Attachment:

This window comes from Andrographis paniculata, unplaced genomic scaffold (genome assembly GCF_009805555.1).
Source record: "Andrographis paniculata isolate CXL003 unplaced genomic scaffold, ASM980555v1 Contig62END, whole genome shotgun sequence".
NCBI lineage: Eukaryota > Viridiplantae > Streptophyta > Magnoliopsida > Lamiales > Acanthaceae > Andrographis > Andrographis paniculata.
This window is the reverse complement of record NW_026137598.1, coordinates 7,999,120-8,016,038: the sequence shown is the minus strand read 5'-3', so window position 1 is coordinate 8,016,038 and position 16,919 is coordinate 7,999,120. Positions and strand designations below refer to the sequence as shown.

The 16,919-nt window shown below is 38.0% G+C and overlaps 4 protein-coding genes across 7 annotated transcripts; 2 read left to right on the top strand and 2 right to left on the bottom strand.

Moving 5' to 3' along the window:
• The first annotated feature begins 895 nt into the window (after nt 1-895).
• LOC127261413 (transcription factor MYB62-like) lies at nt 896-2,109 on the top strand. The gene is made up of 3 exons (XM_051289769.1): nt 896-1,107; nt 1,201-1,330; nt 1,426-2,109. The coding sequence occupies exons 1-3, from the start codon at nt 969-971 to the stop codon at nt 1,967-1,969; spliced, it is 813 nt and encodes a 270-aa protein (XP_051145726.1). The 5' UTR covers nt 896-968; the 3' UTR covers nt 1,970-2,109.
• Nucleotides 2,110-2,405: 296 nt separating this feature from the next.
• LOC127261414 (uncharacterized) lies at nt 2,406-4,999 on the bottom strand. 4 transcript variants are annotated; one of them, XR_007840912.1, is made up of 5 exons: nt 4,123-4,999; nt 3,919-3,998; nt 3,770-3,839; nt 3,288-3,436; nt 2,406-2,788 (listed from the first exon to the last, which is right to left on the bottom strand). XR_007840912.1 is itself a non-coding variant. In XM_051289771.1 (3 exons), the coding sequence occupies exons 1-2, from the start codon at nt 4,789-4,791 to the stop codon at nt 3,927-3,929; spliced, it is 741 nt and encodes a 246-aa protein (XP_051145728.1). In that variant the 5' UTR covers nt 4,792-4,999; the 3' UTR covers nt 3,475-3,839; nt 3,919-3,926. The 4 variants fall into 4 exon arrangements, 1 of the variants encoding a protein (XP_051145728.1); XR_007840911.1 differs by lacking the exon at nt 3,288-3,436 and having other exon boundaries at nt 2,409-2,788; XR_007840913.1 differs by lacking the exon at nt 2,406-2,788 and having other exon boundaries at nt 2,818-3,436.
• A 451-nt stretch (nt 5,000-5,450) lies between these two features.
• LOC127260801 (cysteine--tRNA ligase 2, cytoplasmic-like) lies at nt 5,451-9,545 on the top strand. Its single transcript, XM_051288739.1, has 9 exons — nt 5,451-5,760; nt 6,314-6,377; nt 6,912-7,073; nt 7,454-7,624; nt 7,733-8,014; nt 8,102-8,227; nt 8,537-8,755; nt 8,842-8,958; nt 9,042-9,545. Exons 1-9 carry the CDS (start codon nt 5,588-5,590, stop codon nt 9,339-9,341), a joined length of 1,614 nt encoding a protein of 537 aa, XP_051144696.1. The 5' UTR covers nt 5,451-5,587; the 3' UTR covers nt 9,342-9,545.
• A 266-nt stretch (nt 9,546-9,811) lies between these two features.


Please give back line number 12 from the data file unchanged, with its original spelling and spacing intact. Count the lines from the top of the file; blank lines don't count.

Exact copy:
• LOC127260801 (cysteine--tRNA ligase 2, cytoplasmic-like) lies at nt 5,451-9,545 on the top strand. Its single transcript, XM_051288739.1, has 9 exons — nt 5,451-5,760; nt 6,314-6,377; nt 6,912-7,073; nt 7,454-7,624; nt 7,733-8,014; nt 8,102-8,227; nt 8,537-8,755; nt 8,842-8,958; nt 9,042-9,545. Exons 1-9 carry the CDS (start codon nt 5,588-5,590, stop codon nt 9,339-9,341), a joined length of 1,614 nt encoding a protein of 537 aa, XP_051144696.1. The 5' UTR covers nt 5,451-5,587; the 3' UTR covers nt 9,342-9,545.